It's time for media to say 'We're sorry' to Ron DeSantis
By: Washington Examiner
It’s time for the media to admit that they got this whole thing all wrong. They painted Cuomo a hero and made a scapegoat of DeSantis and reality is the other way around. DeSantis, Kemp, Abbott, Noem and the other governors who never did a stay at home mandatory lockdown were the ones who got it right.
When the coronavirus first appeared in Florida, the media’s predictions were dire. Many expected the state to experience a crisis similar to New York’s since thousands of New Yorkers fled their home state for Florida in the early days of the pandemic. Others claimed Florida’s outbreak would be just as bad, if not worse, than Italy’s, given that Florida is a huge tourist destination with a major international city and that it has a sizable elderly population.
Health officials echoed these warnings, arguing that Florida’s hospitals would be overwhelmed and that the state’s open beaches would become breeding grounds for the virus.
Not one of these predictions proved true.
Florida’s outbreak was largely contained within three populous southern counties: Miami-Dade, Broward, and Palm Beach.
The state’s nursing homes have been able to prevent the spread of the virus better than long-term care facilities in other states, such as New York and Michigan, because Gov. Ron DeSantis took early action to close these facilities to the public. And unlike New York Gov. Andrew Cuomo and Michigan Gov. Gretchen Whitmer, DeSantis discouraged hospitals from sending coronavirus patients back to nursing homes, pressuring them to continue caring for patients throughout the mandatory 14-day quarantine.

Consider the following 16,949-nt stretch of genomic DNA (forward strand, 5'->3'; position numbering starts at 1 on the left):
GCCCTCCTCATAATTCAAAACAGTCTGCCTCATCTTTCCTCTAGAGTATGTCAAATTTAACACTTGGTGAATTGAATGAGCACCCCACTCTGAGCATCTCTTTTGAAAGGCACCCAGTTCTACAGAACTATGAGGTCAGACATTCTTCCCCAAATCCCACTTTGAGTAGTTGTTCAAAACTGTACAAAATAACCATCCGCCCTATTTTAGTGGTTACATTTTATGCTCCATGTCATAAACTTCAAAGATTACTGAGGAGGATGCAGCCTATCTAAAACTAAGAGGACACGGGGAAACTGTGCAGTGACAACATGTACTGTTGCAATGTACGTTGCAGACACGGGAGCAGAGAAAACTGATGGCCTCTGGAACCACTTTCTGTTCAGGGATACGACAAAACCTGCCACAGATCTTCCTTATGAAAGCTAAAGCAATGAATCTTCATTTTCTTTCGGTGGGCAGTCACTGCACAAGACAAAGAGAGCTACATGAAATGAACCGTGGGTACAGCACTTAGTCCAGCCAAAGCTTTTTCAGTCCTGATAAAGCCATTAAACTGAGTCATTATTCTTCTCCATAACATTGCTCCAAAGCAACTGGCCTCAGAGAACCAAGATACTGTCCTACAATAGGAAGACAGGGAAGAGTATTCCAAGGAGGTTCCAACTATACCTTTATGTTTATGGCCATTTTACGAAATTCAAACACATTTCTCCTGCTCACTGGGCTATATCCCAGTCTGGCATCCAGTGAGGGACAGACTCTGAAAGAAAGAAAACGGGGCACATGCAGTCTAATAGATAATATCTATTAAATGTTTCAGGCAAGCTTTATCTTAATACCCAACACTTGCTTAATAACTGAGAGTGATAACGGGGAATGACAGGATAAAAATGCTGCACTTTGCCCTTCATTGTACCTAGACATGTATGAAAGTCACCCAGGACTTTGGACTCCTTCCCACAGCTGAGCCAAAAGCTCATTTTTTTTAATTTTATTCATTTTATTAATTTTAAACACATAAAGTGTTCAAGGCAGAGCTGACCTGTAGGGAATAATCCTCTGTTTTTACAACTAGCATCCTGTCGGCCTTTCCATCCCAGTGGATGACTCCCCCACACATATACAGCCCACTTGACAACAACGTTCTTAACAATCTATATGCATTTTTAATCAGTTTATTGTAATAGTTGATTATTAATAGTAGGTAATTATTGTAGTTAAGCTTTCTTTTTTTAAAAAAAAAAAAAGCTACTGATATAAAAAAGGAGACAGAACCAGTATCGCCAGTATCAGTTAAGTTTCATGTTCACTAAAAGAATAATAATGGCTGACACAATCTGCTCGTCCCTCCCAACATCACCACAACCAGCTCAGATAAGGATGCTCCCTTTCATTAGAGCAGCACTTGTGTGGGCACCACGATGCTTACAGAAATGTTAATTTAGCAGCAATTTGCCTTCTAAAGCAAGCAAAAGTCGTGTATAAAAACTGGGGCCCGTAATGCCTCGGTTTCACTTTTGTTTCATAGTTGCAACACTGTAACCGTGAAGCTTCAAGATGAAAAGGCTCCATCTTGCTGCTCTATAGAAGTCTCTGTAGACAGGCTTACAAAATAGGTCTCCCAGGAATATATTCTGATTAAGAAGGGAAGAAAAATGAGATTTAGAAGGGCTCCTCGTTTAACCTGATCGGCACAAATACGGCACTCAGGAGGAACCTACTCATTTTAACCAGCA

The result has been a steady downward decline in confirmed cases and deaths, with a total of 2,096 confirmed deaths as of Wednesday. In contrast, New York has had 23,083 deaths — or more than 10 times as many. Keep in mind that Florida has not only a larger population than New York but more than a million additional residents over 65.
Even though Cuomo has been treated with adoring coverage despite presiding over one of the worst outbreaks in the world, DeSantis has been treated with nothing but ire.
When he began to reopen his state slowly, his decision was again met with criticism from those who warned that the governor was moving too quickly. But, again, the anticipated disaster has yet to materialize. As of right now, Florida’s reopening has proceeded without a major rise in cases .
Yet few of the health officials or media reporters who predicted disaster, which they attributed to DeSantis’s “stupidity,” have recanted or admitted that maybe, just maybe, DeSantis was right all along.
It is completely fair to demand a recantation given the seriousness of the allegations leveled against DeSantis. The governor was told he had “blood on his hands,” and his response to the virus was slammed as “inadequate, ill-conceived, poorly executed, and cowardly.” One writer even went so far as to accuse DeSantis of actively “killing” Floridians.
Why? Because DeSantis was reluctant to approach the shutdown with a top-down, one-size-fits-all strategy; because he raised concerns about forcing churches to close; and because he followed the actual data instead of drafting panic-driven policy.
Even now, the media refuse to give DeSantis the credit he’s due, chalking up his state’s successful response to fudged data and corruption, despite the fact that there is no evidence supporting either allegation.
“You’ve got a lot of people in your profession who waxed poetically for weeks and weeks about how Florida was going to be just like New York," DeSantis rightfully lamented this week. "‘Wait two weeks, Florida’s going to be next’; ‘Just like Italy, wait two weeks.’ Well, hell, we’re eight weeks away from that, and it hasn’t happened. We’ve succeeded, and I think that people just don’t want to recognize it because it challenges their narrative. It challenges their assumption, so they’ve got to try to find a bogeyman.”
DeSantis’s frustration is warranted. He was right, and his critics were wrong. It's time for them to say "We're sorry."